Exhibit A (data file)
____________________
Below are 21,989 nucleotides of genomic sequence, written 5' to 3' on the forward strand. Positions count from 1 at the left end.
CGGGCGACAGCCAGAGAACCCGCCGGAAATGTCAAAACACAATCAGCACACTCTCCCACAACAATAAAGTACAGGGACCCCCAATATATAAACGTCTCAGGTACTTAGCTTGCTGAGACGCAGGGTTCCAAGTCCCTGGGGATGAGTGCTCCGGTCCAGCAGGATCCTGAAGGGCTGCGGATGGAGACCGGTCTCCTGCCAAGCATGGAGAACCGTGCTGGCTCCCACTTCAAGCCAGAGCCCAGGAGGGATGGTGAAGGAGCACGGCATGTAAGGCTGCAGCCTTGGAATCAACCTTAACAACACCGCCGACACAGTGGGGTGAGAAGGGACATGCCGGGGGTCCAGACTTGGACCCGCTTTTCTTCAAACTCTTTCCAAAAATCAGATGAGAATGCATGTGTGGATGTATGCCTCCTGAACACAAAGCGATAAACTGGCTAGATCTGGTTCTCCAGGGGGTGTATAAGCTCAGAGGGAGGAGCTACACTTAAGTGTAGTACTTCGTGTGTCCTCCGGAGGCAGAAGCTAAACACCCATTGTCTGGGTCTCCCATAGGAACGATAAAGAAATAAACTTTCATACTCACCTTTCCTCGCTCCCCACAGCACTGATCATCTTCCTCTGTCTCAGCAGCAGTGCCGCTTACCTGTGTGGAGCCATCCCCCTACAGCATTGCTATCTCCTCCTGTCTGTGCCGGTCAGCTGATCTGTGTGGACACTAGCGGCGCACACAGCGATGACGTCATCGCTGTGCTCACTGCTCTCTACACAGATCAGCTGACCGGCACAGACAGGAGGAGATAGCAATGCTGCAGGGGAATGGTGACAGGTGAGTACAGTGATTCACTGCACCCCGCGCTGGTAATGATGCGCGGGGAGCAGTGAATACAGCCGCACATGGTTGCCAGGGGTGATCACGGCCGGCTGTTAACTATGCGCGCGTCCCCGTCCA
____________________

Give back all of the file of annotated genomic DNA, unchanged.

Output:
Below are 21,989 nucleotides of genomic sequence, written 5' to 3' on the forward strand. Positions count from 1 at the left end.
CGGGCGACAGCCAGAGAACCCGCCGGAAATGTCAAAACACAATCAGCACACTCTCCCACAACAATAAAGTACAGGGACCCCCAATATATAAACGTCTCAGGTACTTAGCTTGCTGAGACGCAGGGTTCCAAGTCCCTGGGGATGAGTGCTCCGGTCCAGCAGGATCCTGAAGGGCTGCGGATGGAGACCGGTCTCCTGCCAAGCATGGAGAACCGTGCTGGCTCCCACTTCAAGCCAGAGCCCAGGAGGGATGGTGAAGGAGCACGGCATGTAAGGCTGCAGCCTTGGAATCAACCTTAACAACACCGCCGACACAGTGGGGTGAGAAGGGACATGCCGGGGGTCCAGACTTGGACCCGCTTTTCTTCAAACTCTTTCCAAAAATCAGATGAGAATGCATGTGTGGATGTATGCCTCCTGAACACAAAGCGATAAACTGGCTAGATCTGGTTCTCCAGGGGGTGTATAAGCTCAGAGGGAGGAGCTACACTTAAGTGTAGTACTTCGTGTGTCCTCCGGAGGCAGAAGCTAAACACCCATTGTCTGGGTCTCCCATAGGAACGATAAAGAAATAAACTTTCATACTCACCTTTCCTCGCTCCCCACAGCACTGATCATCTTCCTCTGTCTCAGCAGCAGTGCCGCTTACCTGTGTGGAGCCATCCCCCTACAGCATTGCTATCTCCTCCTGTCTGTGCCGGTCAGCTGATCTGTGTGGACACTAGCGGCGCACACAGCGATGACGTCATCGCTGTGCTCACTGCTCTCTACACAGATCAGCTGACCGGCACAGACAGGAGGAGATAGCAATGCTGCAGGGGAATGGTGACAGGTGAGTACAGTGATTCACTGCACCCCGCGCTGGTAATGATGCGCGGGGAGCAGTGAATACAGCCGCACATGGTTGCCAGGGGTGATCACGGCCGGCTGTTAACTATGCGCGCGTCCCCGTCCA